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But a full understanding of the odd and contradictory world of Rick Prelinger -- in which then and now often collide, or at least mix heavily -- requires, of course, a glimpse at his own past.
The oldest of four children, Prelinger is the son of a Yale University psychology professor and a well-educated housewife. He grew up in New Haven, Conn., with privilege, both financial and emotional: His parents sent him to the finest private schools and never failed to support and encourage young Ricky's eccentric hobbies.
Many of his childhood interests were related to gaining access to, in his verbiage, "forbidden knowledge." At age 8 or so, Prelinger became a television enthusiast -- but not because he liked the shows. He says he would wake up before dawn to watch TV station test patterns, copiously jotting down in a notebook any technical information displayed on the screen.
He discovered shortwave radio when he was 9 and became fascinated with the audio information that he could clandestinely intercept. His intense interest in shortwave radio and radio scanning continued into his mid-20s. There was no purpose, really, for listening in on the internal conversations of police, private businesses, and undercover agencies; it just pleased him to have access to a secret world.
During his adolescence, he began to develop an interest in history, reading voraciously and making frequent trips to the local library to look at old photographs of New Haven and compare them to more recent pictures. "My parents definitely tried hard to nurture me as a brainy kid," Prelinger says. "No one was trying to talk me out of my geeky interests."
He went to high school at the academically rigorous Phillips Academy in Andover, Mass., where he developed a taste for punk rock and other things countercultural, and, after graduation, moved to California and UC Berkeley. He dropped out after a little more than a year, lived in various East Coast cities working as a typesetter, and soon returned to San Francisco, taking classes at Cal part time. He found an apartment on Guy Place, a small SOMA alley that happened to be near a film-processing business. By then, his interest in cultural discards had crystallized, and he began wading around in the dumpsters after hours, looking for "trash photographs."
In 1980, he moved to New York, hoping to become a filmmaker, but he mostly helped other filmmakers do footage research. And once he saw When You Are a Pedestrian, filmmaking fell by the wayside, and he began collecting movies as a way to live out his negotiation of past and present. But as he continued to collect, he discovered a world of industrial and educational films that could be wonderfully kitschy and all too telling of an idealized, middle-class, white American life from a bygone era.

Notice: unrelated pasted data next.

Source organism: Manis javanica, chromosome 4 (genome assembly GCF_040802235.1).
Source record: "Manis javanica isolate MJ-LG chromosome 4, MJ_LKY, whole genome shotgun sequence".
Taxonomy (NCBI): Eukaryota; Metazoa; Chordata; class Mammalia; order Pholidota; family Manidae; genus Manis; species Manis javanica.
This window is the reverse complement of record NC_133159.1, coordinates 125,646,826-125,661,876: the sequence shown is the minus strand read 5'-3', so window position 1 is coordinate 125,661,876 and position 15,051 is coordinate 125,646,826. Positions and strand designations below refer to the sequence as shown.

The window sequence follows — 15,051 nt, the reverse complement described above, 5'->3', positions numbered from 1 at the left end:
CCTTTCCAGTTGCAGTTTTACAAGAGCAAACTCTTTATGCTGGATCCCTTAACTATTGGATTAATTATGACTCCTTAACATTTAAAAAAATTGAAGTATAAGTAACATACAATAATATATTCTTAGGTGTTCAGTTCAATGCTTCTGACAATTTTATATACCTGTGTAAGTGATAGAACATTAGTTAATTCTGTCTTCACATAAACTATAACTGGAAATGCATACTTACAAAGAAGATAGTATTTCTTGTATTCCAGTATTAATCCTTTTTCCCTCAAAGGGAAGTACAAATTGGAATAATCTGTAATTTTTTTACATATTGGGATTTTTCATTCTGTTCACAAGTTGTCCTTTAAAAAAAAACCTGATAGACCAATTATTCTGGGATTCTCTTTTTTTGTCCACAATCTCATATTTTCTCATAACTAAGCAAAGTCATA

There were films like The Home Economics Story, made in the 1950s to promote Iowa State College's home ec program, which taught women "gender-specific sciences" such as the chemistry behind blending tomato soup and milk. He also collected a number of post-World War II "social guidance films," including Are You Popular?, which emphasizes traditional gender roles, improved posture, and, ultimately, the importance of fitting in.
To maintain his quickly growing collection, Prelinger began charging licensing fees to TV networks and production companies for access to the films he owned. He sank licensing profits into more films, and soon, he moved his growing archive -- which had once been stashed under his bed -- to larger and larger office spaces.
To pay for his manic collecting, Prelinger compiled Footage 89, the first-ever guidebook to archival film footage sources in North America. It took two years and 10,000 phone calls to assemble the hundreds of thousands of tidbits of information into a 900-page book. (Several years previously, he had put together a similar book called Monitor America, listing radio frequencies by city and state for the entire country in another daunting, inch-and-a-half-thick volume.)
His film collection grew at an almost exponential rate. Material was relatively easy to come by, and at times he couldn't save the films fast enough. Many libraries or universities were all too glad to turn over their antiquated stashes of films for free. He also bought whole archives from other collectors. And sometimes, he pulled up to a bankrupt production company in a huge truck and loaded up the back with as much film as he could before the rest was dumped in the trash.
Some academics consider Prelinger a hero for having the foresight to rescue documentation of America's past before it decomposed. "What [Prelinger] is doing is so important," says Barbara Abrash, co-director of New York University's Center for Media and Culture. "The collection is invaluable, particularly because he has a particular connoisseurship. In those days [when he first started] those materials were underestimated; they were thought to be trivial. He has been working with all of us to highlight why this is important cultural information."
"Rick has performed a valuable service to our nation and to future generations by assembling this collection," adds Patrick Loughney, an archivist for the Moving Picture Collection at the Library of Congress.